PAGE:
Monuments to foreign soldiers have also been removed, but in this case, it is often done with the official approval of the authorities. For instance, this past winter in Primorsky (Leningrad Oblast), a monument to Finnish soldiers who died during the Soviet-Finnish War and World War II was dismantled by court order. The Finnish newspaper Ilta-Sanomat noted that the monument was removed immediately after Vladimir Putin's visit to St Petersburg. There have been similar cases in the Voronezh and Belgorod regions.
Such large-scale works cannot be carried out spontaneously. Clearly, there is a campaign underway, likely under the patronage of some influential entities, yet this campaign seeks to avoid public attention.
The second front in the 'monument war' involves the removal of plaques from the 'Last Address' project, which are affixed to the homes of Soviet citizens, who were victims of repression. Oksana Matiyevskaya, a representative of the 'Last Address' foundation, stated in an interview with Radio Liberty that these plaques had been removed in the past, but recently, such instances have been occurring with 'alarming frequency'. It is difficult to estimate the total number of plaques that have been removed; there are approximately 700 in Moscow alone, and their disappearance only becomes apparent if a resident reports it to the 'Last Address.'
At the same time, there is a growing trend in Russia towards erecting monuments to Stalin. The 'We Can Explain' project has identified 110 such monuments across Russia, including 22 monumental statues. These monuments are spread across 40 regions and 107 localities, with 15 of them located in regional capitals. Approximately 10 of these monuments, typically located in small villages, have survived from Soviet times. The emergence of 95 of these monuments occurred during Putin's presidency, with 50 appearing in the last decade alone (2014-2023), including four after the full-scale invasion. The leaders in terms of the number of monuments to Stalin are North Ossetia (24), Dagestan (9), and Yakutia (8). Approximately half of these monuments (49) were erected on the initiative of the authorities, while the rest were established based on the wishes of local residents or through private initiatives. Official figures often avoid attending the unveiling of monuments to Stalin, although this has been happening more frequently of late. The most well-known instances of official endorsement of such monument unveilings include the presence of the current president and then-Minister of Culture Vladimir Medinsky at the opening of a Stalin monument in the Tver region and the visit of Alexander Bloshkin, the chairman of the Volgograd Regional Duma, at the unveiling ceremony of a bust of Stalin in Volgograd.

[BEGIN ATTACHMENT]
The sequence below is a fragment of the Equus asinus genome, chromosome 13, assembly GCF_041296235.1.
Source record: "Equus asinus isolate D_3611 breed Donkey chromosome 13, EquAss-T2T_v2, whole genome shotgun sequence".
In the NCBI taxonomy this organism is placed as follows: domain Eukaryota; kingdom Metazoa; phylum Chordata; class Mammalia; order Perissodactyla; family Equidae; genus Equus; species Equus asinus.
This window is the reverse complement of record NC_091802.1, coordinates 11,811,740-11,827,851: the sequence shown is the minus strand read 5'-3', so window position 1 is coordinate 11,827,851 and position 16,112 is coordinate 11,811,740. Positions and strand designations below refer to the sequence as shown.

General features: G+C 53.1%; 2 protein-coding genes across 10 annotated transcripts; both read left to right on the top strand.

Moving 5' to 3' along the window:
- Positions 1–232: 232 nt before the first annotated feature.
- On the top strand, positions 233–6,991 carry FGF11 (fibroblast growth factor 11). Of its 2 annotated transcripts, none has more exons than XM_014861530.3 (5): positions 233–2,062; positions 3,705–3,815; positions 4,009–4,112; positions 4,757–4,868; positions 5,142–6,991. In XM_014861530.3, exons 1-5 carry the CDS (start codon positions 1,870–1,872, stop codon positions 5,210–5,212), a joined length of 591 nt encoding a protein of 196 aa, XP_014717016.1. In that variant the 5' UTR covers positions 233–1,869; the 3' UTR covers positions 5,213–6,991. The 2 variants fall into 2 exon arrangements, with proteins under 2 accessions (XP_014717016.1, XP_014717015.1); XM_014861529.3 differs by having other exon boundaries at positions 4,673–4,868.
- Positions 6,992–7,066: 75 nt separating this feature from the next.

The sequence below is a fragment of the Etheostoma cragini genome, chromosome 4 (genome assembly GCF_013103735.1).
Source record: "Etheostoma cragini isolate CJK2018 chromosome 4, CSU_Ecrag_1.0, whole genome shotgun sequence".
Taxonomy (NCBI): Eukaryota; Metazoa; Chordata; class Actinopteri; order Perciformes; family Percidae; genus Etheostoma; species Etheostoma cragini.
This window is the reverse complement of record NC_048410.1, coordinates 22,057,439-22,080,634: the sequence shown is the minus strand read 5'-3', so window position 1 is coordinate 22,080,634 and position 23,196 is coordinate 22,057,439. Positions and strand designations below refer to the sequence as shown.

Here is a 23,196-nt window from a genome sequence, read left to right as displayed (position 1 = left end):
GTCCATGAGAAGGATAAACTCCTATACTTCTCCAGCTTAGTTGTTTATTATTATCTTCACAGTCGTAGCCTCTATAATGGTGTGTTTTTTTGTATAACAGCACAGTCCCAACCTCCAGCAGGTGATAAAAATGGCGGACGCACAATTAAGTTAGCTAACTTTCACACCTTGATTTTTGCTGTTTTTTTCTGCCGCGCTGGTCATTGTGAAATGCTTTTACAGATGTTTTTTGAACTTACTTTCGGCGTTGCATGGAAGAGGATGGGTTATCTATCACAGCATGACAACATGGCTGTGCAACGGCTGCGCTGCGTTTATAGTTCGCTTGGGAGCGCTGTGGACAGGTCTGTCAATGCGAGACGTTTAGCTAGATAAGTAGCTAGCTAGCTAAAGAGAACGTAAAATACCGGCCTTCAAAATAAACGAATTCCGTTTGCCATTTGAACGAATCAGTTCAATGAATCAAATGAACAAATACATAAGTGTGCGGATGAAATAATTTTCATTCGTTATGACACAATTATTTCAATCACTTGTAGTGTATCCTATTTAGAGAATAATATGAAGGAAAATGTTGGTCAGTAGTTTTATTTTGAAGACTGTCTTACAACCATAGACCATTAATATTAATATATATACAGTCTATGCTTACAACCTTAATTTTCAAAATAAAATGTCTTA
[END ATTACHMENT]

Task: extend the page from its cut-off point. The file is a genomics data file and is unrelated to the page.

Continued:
This resurgence of Stalin monuments does not appear to be part of an official campaign. Instead, it seems more like a number of semi-official initiatives supported by mid-level administrative bodies or certain institutions. The installation of monuments to Stalin also reflects regional variations, with 43 regions having none at all while in others such monuments seem to grow like mushrooms. For instance, in Yakutia, there are eight monuments to Stalin, with four of them erected in 2019-2020.